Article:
In November of 1990, Club headquarters was relocated from the headhouse of the former Soo Line freight terminal to what one member dubbed our Skybox for Railfans™, a 2,500-square-foot office and meeting space. From 100 feet above track level, our Skybox overlooks the hub of passenger railroading in Chicago, and offers a panoramic view of nearly all Amtrak and Metra movements through a wall of windows 40 feet wide by 8 feet high. Since a two-page, full-color spread illustrating our view appeared in Trains magazine, our Skybox has hosted visitors from all over the United States, Canada, Europe, and even Australia!
In September of 1994, 20th Century joined forces with Great Lakes Western Rail Tours and the Wisconsin Central Railroad to operate the Train to Save the Trolleys. This cooperative effort carried a total of 1,250 passengers on two 130-mile round trips, and raised over $30,000 to help the East Troy Electric Railroad Museum purchase the operations and right-of-way of the last electric-traction line in Wisconsin. In April of 1997, our Club again operated The Train to the Trolleys™, this time utilizing a Metra "commuter streamliner" for the first-ever "off-line" excursion use of that carrier’s equipment.
In 1996, we capped the celebration of our Club’s 25th anniversary by resuming operation of chartered Amtrak trains with a pair of day trips to the Country Fair in Galena, Illinois, on October 12 and 13. Still as popular as ever, our Galena Limited™ carried 1,900 passengers to Illinois’ favorite small town in comfort and style aboard 14 Amtrak Superliners and four luxurious, privately-owned railcars. We operated the Galena Limited again in 1997, ’98,’99 and 2000, with similar success.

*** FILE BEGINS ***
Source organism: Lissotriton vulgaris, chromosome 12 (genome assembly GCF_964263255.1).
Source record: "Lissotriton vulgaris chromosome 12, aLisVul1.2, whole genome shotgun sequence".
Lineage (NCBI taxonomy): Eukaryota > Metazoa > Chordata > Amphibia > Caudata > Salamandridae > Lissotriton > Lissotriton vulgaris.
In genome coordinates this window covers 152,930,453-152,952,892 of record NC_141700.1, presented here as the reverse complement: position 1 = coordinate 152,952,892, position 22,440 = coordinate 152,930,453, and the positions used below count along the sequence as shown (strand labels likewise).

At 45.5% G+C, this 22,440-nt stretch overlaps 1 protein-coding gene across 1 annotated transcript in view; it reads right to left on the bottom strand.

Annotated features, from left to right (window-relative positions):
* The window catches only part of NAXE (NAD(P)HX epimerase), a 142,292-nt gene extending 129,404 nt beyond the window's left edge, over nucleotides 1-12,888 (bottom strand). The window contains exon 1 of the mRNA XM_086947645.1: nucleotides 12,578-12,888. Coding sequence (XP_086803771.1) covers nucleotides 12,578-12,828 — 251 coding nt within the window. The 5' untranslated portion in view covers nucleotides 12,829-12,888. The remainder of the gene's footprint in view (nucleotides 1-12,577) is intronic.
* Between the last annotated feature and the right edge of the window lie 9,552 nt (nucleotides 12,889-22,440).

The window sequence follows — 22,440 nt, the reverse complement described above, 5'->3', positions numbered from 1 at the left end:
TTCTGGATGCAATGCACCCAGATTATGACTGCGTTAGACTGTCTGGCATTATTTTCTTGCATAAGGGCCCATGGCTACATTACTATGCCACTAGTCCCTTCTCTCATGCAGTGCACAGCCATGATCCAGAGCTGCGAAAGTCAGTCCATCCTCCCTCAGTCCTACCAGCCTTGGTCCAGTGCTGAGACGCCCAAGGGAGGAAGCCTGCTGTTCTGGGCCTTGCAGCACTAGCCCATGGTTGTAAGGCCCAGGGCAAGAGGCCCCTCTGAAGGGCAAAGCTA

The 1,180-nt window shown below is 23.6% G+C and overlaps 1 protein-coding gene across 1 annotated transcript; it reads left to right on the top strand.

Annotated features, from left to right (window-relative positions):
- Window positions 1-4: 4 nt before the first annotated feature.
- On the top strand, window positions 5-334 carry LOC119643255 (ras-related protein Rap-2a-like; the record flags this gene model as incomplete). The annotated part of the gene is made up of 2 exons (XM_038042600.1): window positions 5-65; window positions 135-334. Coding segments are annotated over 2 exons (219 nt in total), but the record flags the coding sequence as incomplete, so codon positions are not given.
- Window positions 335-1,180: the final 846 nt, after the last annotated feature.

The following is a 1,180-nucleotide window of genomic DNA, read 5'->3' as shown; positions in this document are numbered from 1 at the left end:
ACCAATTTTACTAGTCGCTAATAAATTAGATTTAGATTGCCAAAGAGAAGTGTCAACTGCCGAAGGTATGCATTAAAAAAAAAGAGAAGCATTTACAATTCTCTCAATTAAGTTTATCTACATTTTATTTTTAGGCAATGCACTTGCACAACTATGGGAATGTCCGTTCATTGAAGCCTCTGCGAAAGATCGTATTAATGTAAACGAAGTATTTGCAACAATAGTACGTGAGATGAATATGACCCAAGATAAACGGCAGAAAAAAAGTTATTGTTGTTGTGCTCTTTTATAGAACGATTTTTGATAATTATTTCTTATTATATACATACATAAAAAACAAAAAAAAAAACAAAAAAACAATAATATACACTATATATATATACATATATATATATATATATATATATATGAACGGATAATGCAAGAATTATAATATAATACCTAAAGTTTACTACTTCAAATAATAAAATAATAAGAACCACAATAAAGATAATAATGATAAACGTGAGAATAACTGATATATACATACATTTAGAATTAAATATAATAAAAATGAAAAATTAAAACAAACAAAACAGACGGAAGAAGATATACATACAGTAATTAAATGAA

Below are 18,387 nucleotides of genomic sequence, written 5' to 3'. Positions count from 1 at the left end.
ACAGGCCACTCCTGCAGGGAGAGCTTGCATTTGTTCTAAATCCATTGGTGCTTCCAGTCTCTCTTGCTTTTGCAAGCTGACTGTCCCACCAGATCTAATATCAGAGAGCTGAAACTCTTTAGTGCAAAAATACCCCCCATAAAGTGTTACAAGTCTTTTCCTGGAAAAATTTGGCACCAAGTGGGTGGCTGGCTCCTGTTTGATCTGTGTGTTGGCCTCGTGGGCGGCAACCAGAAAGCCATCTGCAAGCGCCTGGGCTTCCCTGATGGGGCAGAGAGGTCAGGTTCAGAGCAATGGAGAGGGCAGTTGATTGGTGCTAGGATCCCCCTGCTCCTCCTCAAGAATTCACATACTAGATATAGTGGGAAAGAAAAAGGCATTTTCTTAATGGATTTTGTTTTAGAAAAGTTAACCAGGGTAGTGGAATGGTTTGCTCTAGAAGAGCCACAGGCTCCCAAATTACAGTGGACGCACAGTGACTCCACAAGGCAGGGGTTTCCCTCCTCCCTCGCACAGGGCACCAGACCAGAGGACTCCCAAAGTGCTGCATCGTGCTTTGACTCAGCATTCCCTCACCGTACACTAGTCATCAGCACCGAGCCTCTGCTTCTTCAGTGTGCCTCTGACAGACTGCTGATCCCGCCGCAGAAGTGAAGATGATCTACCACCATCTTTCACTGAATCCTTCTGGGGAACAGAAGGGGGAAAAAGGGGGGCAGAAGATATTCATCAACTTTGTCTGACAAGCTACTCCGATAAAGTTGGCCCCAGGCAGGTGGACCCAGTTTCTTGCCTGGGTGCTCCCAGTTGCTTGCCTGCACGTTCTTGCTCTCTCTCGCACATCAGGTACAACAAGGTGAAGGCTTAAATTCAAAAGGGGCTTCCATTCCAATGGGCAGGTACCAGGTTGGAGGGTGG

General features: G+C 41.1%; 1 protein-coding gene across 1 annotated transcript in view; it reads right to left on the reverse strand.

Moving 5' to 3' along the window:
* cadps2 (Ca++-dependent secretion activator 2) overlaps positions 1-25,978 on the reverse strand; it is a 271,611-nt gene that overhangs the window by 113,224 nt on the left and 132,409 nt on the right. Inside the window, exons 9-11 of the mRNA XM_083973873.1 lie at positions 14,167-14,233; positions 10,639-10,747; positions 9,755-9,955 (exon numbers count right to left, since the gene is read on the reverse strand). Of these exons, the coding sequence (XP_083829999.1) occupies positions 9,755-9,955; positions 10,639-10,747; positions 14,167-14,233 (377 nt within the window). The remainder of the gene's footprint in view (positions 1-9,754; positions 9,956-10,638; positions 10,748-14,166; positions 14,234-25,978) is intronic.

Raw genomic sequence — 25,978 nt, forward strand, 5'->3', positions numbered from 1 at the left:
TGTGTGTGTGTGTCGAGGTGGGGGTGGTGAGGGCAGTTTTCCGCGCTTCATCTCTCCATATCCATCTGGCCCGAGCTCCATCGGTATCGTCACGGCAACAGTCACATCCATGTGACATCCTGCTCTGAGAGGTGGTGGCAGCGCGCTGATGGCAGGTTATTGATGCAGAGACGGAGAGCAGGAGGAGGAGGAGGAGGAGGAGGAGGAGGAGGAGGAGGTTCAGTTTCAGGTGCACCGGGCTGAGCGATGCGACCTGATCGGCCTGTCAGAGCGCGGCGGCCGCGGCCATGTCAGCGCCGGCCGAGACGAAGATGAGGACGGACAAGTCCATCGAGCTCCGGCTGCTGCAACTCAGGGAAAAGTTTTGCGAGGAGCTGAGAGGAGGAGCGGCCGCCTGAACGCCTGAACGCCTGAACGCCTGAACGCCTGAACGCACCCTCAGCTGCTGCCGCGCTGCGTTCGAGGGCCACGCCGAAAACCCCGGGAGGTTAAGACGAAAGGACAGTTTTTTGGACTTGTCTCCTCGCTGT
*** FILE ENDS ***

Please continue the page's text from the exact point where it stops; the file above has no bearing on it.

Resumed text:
In 1998, we also marked the 150th anniversary of the first passenger train to operate in Chicago by sponsoring the Pioneer Limited, the first public excursion train to the Illinois Railway Museum in Union, using a "commuter streamliner" trainset chartered from Metra. And in 1999 and 2000, we operated chartered Metra trains to the East Troy Electric Railroad Museum in East Troy, WI, and to the Illinois Railway Museum in Union.
In 2003, we moved our club meetings to 600 W. Washington. From there the Club has moved meetings to the Founders Room in the Legacy Lounge at Chicago Union Station. Years ago this area was the station barber shop.
The Club is alive and well and growing! Our extensive group-travel program for our members and the public is more popular than ever. Throughout the year, we offer weekend getaways by rail, as well as low-cost day trips on weekends for train-watching and/or special events accessible by rail. We also offer Vacations with the Century – four- to seven-day trips by train and/or deluxe motorcoach to destinations all over North America. All of our trips feature visits to historical attractions and/or railroad-related activities. For example, on our "7 Trains in 7 Days" trip, passengers rode a different excursion or dinner train every day as their deluxe motorcoach traveled through Indiana, Kentucky and Tennessee.
We invite the public to sample our trips, members meetings and other activities before deciding to join our Club. All they need do is telephone our office at (312) 829-4500 (or visit our Web site at www.20thcentury.org) and request information. We’ll mail a membership brochure and such trip information as may be current, free of cost or obligation.
Since 1971, the 20th Century Railroad Club has introduced or reacquainted nearly a hundred thousand people to the advantages and special pleasures of train travel. Many of our passengers have gone on to plan and enjoy their own trips on Amtrak and the many tourist and scenic railroads around the United States. We are very proud that the spirit of our namesake passenger train, the 20th Century Limited, lives on in the 20th Century Railroad Club’s total dedication to passenger satisfaction aboard the most civilized from of land transportation ever invented.